MAARTEN DE GROOT
Cracking the Code on Wealth Preservation: It is not about Money
Many enterprise families have the objective of sustaining themselves into the future for multiple generations. They have to navigate challenges and embrace change while responding to environments full of volatility, uncertainty, complexity and ambiguity. While some multigenerational families show wealth preservation success, most others have been much less successful. This dissertation explores how enterprise families can preserve wealth for multiple generations by shifting the analysis from the family business to the family itself. Three clear concepts emerged: family governance (how families make decisions together); family social capital (relationships and cohesion); and a nascent topic, the family office (entity with the goal of family wealth preservation). Findings are based on interviews, surveys, observations and contextual data of enterprise families, many with legacies going back more than 100 years - families with up to 300 members and assets worth billions of dollars. The practical relevance of the findings includes understanding that collective family action to preserve wealth is reinforced by effective governance, strong social capital and a family office emphasis on non-financial services. The key driver of family wealth preservation is relational, as opposed to being purely financial, and this research posits that wealth preservation is not about money.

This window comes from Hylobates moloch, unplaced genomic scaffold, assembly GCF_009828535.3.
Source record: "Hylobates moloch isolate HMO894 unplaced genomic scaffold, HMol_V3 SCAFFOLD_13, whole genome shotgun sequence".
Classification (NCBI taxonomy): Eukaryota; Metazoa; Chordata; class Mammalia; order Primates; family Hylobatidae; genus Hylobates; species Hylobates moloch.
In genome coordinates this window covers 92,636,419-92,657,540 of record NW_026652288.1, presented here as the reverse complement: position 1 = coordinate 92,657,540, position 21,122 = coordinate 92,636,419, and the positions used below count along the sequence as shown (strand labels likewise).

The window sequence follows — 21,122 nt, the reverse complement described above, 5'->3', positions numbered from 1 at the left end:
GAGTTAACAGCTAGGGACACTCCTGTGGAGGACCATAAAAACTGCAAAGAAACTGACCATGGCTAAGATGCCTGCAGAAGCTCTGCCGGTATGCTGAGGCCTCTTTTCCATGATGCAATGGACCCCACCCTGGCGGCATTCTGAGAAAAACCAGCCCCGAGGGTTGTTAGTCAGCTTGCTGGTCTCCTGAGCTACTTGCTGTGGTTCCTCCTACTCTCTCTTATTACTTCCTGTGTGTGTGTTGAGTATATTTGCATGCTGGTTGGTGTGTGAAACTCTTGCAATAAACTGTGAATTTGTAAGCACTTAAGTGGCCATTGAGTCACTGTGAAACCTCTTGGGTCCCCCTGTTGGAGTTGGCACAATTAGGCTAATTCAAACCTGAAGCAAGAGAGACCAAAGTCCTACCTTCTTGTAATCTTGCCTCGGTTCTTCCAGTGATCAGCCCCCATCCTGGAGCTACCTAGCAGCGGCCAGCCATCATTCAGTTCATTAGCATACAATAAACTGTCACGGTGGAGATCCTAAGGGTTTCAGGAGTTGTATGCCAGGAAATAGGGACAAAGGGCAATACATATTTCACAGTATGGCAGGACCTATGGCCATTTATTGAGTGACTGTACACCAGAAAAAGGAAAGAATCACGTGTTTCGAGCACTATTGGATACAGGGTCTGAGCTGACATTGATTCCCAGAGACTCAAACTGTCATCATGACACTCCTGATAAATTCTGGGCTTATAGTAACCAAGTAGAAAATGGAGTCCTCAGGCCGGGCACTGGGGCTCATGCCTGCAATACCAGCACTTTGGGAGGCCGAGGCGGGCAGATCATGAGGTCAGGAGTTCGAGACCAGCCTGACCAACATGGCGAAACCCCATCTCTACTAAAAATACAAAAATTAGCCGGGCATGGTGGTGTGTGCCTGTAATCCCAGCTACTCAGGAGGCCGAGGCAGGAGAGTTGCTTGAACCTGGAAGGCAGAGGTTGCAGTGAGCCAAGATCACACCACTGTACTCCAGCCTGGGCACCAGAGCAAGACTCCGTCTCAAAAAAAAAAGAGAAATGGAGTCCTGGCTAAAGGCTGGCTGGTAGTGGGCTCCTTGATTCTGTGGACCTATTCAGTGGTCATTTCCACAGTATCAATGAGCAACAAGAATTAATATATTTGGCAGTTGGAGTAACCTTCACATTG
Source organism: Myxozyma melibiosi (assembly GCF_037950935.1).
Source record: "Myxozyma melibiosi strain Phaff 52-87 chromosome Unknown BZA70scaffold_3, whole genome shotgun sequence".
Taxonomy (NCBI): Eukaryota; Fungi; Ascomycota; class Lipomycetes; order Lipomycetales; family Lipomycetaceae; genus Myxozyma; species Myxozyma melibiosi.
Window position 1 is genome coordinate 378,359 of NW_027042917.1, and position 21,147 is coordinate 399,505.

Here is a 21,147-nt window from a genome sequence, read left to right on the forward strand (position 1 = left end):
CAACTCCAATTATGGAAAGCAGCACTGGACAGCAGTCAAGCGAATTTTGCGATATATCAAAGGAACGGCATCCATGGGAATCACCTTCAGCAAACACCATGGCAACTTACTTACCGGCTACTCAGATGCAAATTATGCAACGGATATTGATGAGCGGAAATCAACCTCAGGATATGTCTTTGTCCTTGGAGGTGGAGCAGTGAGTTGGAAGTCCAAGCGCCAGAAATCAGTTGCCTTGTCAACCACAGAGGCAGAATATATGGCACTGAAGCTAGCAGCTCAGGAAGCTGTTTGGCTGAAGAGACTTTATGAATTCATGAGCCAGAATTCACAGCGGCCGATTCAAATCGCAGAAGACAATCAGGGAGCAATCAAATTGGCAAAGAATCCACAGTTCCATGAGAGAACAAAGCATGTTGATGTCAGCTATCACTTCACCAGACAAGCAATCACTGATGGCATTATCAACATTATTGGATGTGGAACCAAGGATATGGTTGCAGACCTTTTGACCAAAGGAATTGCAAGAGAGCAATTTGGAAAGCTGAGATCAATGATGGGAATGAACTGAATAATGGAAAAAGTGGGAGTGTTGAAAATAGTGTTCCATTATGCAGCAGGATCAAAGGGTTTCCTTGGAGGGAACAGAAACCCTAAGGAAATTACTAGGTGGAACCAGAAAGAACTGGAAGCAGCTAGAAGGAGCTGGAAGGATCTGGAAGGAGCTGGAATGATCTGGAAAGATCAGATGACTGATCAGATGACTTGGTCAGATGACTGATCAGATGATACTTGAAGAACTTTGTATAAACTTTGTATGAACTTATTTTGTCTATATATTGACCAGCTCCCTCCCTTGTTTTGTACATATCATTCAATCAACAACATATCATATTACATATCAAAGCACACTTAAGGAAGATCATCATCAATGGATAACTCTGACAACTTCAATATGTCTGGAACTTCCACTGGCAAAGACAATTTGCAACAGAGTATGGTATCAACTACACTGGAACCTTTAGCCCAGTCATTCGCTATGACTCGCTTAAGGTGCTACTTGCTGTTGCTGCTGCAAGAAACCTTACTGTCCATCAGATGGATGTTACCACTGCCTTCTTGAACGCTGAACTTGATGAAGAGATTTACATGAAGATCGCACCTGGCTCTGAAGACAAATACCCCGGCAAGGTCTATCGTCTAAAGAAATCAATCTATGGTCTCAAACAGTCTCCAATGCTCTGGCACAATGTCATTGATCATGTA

Maarten de Groot is scientific director at the VU Center for Enterprise Family Research, and CEO of single-family office Eligius. His main research interests are family governance and social capital, including the role of the family office and the complexities of non-financial considerations of wealthy enterprise families. His 25 years professional experience as strategist and board member in the family office and wealth management sector enable him to counsel his global network of multigenerational enterprise families.